The US direct-to-consumer marketplace for autologous stem cell interventions

Leigh Turner

Research output: Contribution to journalArticlepeer-review

26 Scopus citations

Abstract

Hundreds of businesses and clinics in the United States are engaged in direct-to-consumer marketing of unproven and unlicensed stem cell-based interventions. This essay provides an overview of this marketplace, examines advertising techniques companies use to draw clients and legitimate marketing claims, and summarizes the roles the Food and Drug Administration (FDA) and other agencies are supposed to play in regulating the direct-to-consumer marketplace for stem cell interventions. The essay also reviews federal regulations, describes how many businesses selling purported “stem cell treatments” appear to violate these standards, and considers ethical issues and harms associated with widespread promotion of unapproved stem cell products.

Original languageEnglish (US)
Pages (from-to)7-24
Number of pages18
JournalPerspectives in Biology and Medicine
Volume61
Issue number1
DOIs
StatePublished - Dec 1 2018

Bibliographical note

Funding Information:
The paper was originally presented at a research symposium on “Autologous Cellular Therapies: Defining the Scope and Obligations of Clinical Innovation” in Singapore on May 24, 2017. This symposium was supported with funding from the National University of Singapore Office of the Deputy President (Research and Technology)–Humanities and Social Sciences Research Fund (WBS: R-171-000-055-646) and the Stem Cell Society, Singapore. Professor Alastair Campbell, National University of Singapore Centre for Biomedical Ethics, provided an oral commentary on the paper at the symposium, and the paper was revised following review from the guest editors and Professor Campbell.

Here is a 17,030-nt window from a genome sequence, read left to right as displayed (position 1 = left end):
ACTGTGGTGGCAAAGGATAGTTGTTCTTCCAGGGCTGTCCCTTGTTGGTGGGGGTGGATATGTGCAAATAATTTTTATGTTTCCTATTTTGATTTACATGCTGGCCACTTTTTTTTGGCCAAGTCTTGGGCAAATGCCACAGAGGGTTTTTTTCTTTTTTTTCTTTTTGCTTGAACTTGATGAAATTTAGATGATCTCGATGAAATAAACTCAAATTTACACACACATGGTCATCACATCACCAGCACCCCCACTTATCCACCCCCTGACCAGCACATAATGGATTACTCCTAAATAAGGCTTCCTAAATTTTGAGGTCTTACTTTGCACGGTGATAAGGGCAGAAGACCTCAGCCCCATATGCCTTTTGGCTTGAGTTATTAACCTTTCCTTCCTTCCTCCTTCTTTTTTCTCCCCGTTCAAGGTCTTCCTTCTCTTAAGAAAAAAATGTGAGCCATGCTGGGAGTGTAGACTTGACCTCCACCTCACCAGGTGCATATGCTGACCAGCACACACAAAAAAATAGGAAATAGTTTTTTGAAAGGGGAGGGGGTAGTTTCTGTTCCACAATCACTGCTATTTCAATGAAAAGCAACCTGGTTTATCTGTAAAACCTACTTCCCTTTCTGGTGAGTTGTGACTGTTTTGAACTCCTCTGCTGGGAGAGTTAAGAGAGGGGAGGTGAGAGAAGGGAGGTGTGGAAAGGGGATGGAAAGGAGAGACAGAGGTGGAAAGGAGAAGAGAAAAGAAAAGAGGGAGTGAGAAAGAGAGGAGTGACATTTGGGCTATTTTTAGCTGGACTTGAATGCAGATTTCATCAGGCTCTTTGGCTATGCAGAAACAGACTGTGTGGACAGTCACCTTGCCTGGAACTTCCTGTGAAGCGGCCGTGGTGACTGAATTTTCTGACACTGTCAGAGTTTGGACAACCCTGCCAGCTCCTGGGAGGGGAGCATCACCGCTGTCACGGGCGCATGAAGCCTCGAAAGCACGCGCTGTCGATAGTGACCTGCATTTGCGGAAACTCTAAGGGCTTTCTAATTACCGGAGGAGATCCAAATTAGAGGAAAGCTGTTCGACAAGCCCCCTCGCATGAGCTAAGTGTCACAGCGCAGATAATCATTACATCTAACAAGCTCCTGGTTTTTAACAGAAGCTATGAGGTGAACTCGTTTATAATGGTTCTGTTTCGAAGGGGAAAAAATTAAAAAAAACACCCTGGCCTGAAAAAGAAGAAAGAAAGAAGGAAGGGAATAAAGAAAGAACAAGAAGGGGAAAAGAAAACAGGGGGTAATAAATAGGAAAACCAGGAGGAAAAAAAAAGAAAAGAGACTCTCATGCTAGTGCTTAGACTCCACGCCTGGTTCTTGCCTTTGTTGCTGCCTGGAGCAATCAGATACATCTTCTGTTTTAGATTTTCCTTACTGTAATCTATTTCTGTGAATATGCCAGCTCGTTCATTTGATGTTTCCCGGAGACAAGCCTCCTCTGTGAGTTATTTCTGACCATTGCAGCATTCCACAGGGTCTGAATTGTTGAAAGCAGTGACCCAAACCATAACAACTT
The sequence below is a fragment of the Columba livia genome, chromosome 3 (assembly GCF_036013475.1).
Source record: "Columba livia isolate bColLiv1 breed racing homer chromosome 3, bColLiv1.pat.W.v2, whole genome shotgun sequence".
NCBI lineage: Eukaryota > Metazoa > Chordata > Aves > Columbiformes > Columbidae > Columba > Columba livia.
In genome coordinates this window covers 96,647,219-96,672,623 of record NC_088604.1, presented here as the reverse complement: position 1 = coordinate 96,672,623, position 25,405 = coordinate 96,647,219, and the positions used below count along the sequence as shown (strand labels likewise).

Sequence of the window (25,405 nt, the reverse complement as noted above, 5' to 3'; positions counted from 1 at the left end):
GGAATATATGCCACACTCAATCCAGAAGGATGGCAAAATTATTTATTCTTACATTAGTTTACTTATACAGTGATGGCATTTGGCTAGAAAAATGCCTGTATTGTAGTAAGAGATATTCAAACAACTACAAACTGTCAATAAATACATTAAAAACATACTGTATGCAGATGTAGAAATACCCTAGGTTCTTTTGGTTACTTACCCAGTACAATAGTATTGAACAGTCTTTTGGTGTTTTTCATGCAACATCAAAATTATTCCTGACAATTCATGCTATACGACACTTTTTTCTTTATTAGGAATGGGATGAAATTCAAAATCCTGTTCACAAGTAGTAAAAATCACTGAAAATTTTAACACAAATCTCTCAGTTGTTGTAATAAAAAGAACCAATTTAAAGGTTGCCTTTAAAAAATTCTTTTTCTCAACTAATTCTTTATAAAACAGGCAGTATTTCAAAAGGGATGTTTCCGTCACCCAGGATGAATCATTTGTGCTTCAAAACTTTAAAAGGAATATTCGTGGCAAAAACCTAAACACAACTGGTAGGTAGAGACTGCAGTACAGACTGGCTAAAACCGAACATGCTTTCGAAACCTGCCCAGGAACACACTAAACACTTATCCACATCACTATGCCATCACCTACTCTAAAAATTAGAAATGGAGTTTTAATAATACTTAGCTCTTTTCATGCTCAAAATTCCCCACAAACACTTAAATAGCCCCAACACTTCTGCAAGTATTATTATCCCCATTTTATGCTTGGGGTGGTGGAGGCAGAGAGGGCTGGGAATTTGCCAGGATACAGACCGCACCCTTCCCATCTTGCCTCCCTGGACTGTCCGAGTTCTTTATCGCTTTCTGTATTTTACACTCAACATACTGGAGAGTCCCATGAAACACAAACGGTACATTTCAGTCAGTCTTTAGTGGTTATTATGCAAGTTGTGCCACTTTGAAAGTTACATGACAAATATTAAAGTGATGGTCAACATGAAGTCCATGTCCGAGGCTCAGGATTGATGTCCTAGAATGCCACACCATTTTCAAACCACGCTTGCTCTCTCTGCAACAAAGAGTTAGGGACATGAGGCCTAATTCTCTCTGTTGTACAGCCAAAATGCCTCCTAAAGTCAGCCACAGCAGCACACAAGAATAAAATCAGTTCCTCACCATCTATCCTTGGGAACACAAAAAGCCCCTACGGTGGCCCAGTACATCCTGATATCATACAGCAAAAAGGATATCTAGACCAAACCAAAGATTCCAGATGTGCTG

Funding Information:
The paper was originally presented at a research symposium on “Autologous Cellular Therapies: Defining the Scope and Obligations of Clinical Innovation” in Singapore on May 24, 2017. This symposium was supported with funding from the National University of Singapore Office of the Deputy President (Research and Technology)-Humanities and Social Sciences Research Fund (WBS: R-171-000-055-646) and the Stem Cell Society, Singapore. Professor Alastair Campbell, National University of Singapore Centre for Biomedical Ethics, provided an oral commentary on the paper at the symposium, and the paper was revised following review from the guest editors and Professor Campbell.

Publisher Copyright:
© 2018 by Johns Hopkins University Press.

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